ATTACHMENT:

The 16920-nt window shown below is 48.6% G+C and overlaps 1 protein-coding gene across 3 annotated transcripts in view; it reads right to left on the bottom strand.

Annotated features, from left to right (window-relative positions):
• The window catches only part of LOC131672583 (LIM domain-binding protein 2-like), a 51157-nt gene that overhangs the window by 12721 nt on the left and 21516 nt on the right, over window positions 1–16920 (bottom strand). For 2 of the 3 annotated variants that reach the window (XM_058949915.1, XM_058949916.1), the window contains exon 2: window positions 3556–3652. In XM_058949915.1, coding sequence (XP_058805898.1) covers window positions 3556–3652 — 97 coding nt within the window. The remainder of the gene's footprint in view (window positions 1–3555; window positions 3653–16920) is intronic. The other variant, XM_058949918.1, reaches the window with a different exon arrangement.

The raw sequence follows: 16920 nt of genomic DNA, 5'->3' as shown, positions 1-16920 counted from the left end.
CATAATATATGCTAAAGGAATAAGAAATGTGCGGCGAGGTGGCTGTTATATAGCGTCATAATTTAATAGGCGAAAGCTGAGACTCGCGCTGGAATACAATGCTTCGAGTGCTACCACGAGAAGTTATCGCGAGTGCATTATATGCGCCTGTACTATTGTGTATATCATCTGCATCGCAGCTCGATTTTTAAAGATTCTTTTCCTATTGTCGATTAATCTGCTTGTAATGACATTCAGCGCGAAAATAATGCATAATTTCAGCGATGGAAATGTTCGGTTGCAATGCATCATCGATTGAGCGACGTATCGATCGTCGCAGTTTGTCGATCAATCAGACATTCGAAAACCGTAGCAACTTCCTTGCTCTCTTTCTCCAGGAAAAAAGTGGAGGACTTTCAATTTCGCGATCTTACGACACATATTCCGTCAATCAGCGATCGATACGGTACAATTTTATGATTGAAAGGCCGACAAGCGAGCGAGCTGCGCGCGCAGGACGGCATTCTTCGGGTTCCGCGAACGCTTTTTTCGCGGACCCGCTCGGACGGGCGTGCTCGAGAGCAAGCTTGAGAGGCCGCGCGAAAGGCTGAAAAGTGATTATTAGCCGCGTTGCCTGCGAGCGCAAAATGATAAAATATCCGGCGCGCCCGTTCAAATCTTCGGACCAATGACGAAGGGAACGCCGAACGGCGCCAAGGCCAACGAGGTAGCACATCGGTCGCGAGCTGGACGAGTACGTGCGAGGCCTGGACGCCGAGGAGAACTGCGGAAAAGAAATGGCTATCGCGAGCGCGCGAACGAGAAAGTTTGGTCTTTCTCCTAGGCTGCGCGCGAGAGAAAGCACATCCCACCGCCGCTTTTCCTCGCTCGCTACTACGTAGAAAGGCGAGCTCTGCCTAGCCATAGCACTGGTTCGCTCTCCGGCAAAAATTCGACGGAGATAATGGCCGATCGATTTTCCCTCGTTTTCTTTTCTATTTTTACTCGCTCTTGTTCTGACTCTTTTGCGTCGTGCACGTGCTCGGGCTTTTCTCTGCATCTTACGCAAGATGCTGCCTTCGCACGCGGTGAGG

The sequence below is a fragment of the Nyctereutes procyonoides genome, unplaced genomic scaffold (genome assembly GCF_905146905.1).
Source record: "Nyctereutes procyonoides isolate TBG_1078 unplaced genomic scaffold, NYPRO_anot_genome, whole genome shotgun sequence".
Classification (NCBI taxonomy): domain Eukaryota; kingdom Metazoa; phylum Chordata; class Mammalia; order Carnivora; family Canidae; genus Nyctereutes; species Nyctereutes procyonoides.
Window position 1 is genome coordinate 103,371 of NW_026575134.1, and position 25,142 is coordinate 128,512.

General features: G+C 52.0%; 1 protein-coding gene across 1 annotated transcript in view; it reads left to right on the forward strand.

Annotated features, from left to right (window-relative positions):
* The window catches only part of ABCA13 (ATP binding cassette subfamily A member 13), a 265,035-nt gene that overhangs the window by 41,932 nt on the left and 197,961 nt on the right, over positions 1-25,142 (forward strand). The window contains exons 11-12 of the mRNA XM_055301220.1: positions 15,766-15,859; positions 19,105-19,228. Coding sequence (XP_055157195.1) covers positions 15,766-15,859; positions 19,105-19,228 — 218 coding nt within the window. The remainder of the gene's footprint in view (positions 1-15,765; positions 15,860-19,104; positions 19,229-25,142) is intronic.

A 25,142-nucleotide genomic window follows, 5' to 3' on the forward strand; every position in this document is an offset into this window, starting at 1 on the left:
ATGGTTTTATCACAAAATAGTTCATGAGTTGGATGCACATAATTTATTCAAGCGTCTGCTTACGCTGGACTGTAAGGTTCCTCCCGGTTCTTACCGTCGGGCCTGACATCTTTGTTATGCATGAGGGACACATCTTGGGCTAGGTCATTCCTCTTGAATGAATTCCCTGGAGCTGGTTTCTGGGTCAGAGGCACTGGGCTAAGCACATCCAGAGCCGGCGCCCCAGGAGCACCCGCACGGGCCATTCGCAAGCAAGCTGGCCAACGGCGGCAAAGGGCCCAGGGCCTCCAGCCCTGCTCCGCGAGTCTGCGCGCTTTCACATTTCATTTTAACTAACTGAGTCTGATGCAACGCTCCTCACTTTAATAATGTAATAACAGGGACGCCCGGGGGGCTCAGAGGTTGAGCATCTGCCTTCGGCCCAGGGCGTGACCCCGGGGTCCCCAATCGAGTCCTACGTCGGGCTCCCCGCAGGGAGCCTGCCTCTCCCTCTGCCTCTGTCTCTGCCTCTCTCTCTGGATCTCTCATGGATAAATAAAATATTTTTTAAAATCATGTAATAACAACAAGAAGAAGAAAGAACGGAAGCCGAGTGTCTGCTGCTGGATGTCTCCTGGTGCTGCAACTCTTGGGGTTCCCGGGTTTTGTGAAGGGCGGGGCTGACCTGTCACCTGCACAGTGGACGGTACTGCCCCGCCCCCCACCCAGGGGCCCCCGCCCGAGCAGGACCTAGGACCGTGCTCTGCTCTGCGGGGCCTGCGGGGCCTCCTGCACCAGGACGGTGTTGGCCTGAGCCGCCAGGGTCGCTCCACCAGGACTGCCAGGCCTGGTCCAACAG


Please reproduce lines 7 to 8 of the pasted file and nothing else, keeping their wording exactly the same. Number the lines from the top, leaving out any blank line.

Source record: "Nyctereutes procyonoides isolate TBG_1078 unplaced genomic scaffold, NYPRO_anot_genome, whole genome shotgun sequence".
Classification (NCBI taxonomy): domain Eukaryota; kingdom Metazoa; phylum Chordata; class Mammalia; order Carnivora; family Canidae; genus Nyctereutes; species Nyctereutes procyonoides.